The latest round of near-zero temperatures has pumped new life into
the ice-fishing picture, but larger reservoirs of the state still are far
above normal levels and would have to be considered very dangerous even
if some of the smaller bays offer some ice.
The same can be said of smaller lakes--even ponds--if they are fed
by streams, or if they iced up when water levels were above normal from
earlier heavy rains.
When ice is supported by water it can be very strong, even if it is
not thick. But even thick ice becomes very risky when water levels fall
and leave it suspended. This condition is not always obvious, but
if ice slopes toward the middle of any body of water it could be a dangerous
A few years back, Harden Lake (Raccoon Reservoir) was only slightly
above winter pool stage and the walleyes there beckoned to ice fishermen.
There was a beautiful cover of ice, but it was several feet above the water
and so dangerous that the lake wisely had to be closed to fishing.
In the early years of Monroe Reservoir’s storied sport fishery, I was
fishing through 12 inches of clear, solid ice only a few hundred yards
from the end of Moore’s Creek Bay when I encountered one of the most frightening
things I have ever experienced on the ice.
I was at the middle of the bay, facing the long expanse of ice that
ran out to the big water of the reservoir. Suddenly, this air-splitting
crack (like a continuing rifle shot) filled the air as it grew closer and
louder by the second.
There was no time to do anything but sit and watch. I had heard and
observed ice settling on water; I knew what was happening. As the noise
grew louder the ice seemed to shutter and a crack in the ice shot between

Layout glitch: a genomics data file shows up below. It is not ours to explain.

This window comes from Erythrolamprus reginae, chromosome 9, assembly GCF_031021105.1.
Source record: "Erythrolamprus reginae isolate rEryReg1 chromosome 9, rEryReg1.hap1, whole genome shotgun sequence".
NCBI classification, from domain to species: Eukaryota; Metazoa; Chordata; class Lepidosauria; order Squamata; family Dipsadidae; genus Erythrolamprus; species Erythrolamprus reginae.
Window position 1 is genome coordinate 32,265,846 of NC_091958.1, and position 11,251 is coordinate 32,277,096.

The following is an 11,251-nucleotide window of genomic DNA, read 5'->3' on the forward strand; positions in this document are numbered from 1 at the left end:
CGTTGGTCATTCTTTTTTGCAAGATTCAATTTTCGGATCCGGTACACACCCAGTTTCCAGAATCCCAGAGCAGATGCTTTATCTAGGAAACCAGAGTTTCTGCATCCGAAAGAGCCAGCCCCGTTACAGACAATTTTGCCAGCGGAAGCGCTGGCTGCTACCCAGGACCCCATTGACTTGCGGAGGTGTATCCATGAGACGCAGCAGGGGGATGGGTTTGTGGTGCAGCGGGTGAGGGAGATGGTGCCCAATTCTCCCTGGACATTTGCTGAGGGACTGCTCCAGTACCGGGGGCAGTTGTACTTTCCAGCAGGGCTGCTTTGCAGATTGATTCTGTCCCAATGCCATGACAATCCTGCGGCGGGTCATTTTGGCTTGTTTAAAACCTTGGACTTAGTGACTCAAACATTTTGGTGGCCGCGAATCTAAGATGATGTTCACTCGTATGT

my feet at what seemed to be the speed of sound. There was not a drop of
water on the ice.
Ice settling on the water of smaller bodies of water can be just as
frightening and more dangerous--especially if it is only a few inches thick.
As always in ice fishing, the watchword is CAUTION.
THE DEER PICTURE 1-24-05
Aside from the fact that House Bill (HB) 1780, a perfectly atrocious
measure that would encourage deer-pen hunting in Indiana, has been introduced
in the Indiana General Assembly, there is good news concerning the state’s
Dr. Jim Mitchell, deer biologist for the Division of Fish and Wildlife
(DFW). says the still-running total for all recently-ended deer seasons
stands at about 121,000, roughly 14,000 greater than the 2003-04 total
“We’re still getting a few reports,” Mitchell says, “but the total
bag is going to be about 121,000.”
Mitchell still is sorting out the figures on the harvest by gender,
but he says the total bag of 121,000 will be the second highest harvest
in the history of modern-day deer seasons. The record harvest was 123,000
In the meantime, Phil Hawkins, a Franklin scorer for Boone & Crockett
and other record books, scored a 12-point typical last Sunday at 180 1/8
(one eighth) inches. That buck, an 18-pointer with 22 4/8 (four-eights)
inches of deductions, was taken by Bob Hardwick, Mitchell, with muzzle
loading rifle at Crane Naval Support Center, during a special hunt
Hawkins, who has scored deer racks for many years, says Hardwick’s
rack probably will be in the top 10 racks of all time In Indiana, and probably
will be the top rack taken with muzzle loading rifle in the 2004-05 seasons.
Hawkins measured the main beam of the Hardwick rack at six inches and
added that it was five inches in circumference toward its terminal end.
Still another rack scored by Hawkins is a 10-point typical (three non-typical
spurs) taken by Mark Bonnewell, Camby, with bow in Ripley County.
Hawkins also has scored a non-typical (15-point) rack at 195. This
one was taken by Scott Marsteller, now of Colorado, from Putnam County.
Deer racks must age two months before they are scored, so it is much
too early to be thinking about the largest racks of the year. Still, the
state is off to a good start.